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A&E Network is starting to firm up its first scripted drama series development slate in more than five years, with projects from Joel Silver, Steven Bochco and Gary Randall among the initial group of six crime and justice dramas.
Bob DeBitetto, A&E’s executive vp and general manager, said the slate includes a diverse range of projects that feature great characters, strong storytelling, self-contained episodes, talented writers and producers and the ability to take advantage of the “powerful platforms” afforded by the acquired series “CSI: Miami” and “The Sopranos.”
“We have to be convinced that the audiences (who watch) those shows will have an interest in whatever original drama we put forth,” he said. “It doesn’t mean we are looking (specifically) for forensic crime procedurals or organized crime sagas, but broadly speaking, whatever genres we undertake, it needs to be something we believe will be of interest to fans of ‘CSI: Miami’ and ‘The Sopranos.’ ”
The projects on the network’s initial development slate — with more announcements expected this year — are:
“Dry River,” a crime drama from Warner Horizon Television and executive producer Silver that’s set in a wealthy Texas border community. It focuses on the local sheriff and the federal agent newly assigned to the city who not only clash over their crime-fighting agendas but also happen to be an estranged father and son. Michael Frost Beckner will write the script.
The untitled Steven Bochco project, centering on a happily married couple who are partners in a family law practice specializing in divorce clients. Bochco will exec produce the project, being written by Jonathan Abrahams.
“Y3,” about a thief seeking redemption from a crime gone terribly awry who wears an NYPD cop uniform to help solve crimes, earning the moniker Y3, the police code for impersonating an officer. Dan Therriault will write and executive produce. Randall will exec produce through Fox Television Studios.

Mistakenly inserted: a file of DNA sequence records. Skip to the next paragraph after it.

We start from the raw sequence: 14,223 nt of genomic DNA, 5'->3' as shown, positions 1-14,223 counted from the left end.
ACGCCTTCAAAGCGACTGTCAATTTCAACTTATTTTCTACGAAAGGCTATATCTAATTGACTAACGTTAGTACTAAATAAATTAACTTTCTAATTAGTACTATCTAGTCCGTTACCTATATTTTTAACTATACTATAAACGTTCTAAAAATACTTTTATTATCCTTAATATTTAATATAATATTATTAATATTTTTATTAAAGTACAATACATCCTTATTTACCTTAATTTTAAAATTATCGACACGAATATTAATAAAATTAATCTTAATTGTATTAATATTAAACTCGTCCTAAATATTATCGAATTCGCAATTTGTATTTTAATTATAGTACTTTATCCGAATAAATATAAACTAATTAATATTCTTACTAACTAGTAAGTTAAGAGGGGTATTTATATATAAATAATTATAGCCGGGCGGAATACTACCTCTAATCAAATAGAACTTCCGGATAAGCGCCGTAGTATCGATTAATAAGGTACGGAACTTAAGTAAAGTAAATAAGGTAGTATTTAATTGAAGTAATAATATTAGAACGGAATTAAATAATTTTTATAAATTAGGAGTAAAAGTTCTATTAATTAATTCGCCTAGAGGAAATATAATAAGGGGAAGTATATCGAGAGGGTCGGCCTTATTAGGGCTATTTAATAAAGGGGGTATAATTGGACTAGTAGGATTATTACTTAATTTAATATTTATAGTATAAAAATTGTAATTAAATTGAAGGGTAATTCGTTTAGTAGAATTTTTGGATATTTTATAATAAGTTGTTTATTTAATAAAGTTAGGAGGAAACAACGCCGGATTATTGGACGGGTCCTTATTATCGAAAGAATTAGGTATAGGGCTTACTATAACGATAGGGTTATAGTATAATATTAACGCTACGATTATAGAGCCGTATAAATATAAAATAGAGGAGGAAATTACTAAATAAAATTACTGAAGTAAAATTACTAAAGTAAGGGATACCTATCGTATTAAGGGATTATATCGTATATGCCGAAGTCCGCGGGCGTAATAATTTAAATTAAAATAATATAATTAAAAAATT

The untitled NYPD anti-terrorist project, also from Fox TV Studios, centers on a secretive anti-terrorist unit of the NYPD, born out of the Sept. 11 attacks. Andrew Tennenbaum and Jason Hoffs are the executive producers. Bruce McKenna will write the script and executive produce.
“The Hunt,” about a former LAPD cop who served time in prison for his part in the Rampart scandal and who finds himself outside the criminal justice system looking in. Unlike most crime procedurals, A&E said, this will spend “ample” time with each week’s villain. “Hunt” was created by feature scribe Sheldon Turner and will be produced by Jennifer Klein through her Apartment 3B Prods. shingle.
“Johnny the Great,” which centers on a hedonistic defense attorney who wheels and deals in front of the courts while trying to gain control of both his untrustworthy clients and his own self-destructive behaviors. The script was written by Billy Finkelstein.
Senior vp drama programming Tana Nugent Jamieson and her Los Angeles-based team, including vp original drama programming Scott Vila, spearheaded development of the slate.
DeBitetto said he hopes to have a total of 12-16 projects in development by spring and also is looking to develop projects that “aren’t squarely in the crime or justice arena.”
“We’re open to a variety of things, and we’ll be taking some risks,” he said.
DeBitetto added that he is looking to hand out “several” pilot orders with the intention of debuting at least one series in 2008 in a “showcase time period.” If the network were to pick up two to series, DeBitetto plans to stagger the shows’ premieres so that only one original drama is on the schedule at a time.
A&E is coming off a good year, with its performance up 10% compared with ’05 in the adults 25-54 demographic (579,000 viewers), up 19% in adults 18-49 (569,000) and up 32% in adults 18-34 (254,000). This marks the second consecutive year that the network has finished No. 10 among basic cable networks in 25-54 and the first time since 2000 that it has landed in the top 10 in 18-49. Last year also was A&E’s youngest-skewing year ever, with the median age falling four years from the previous year to 45.
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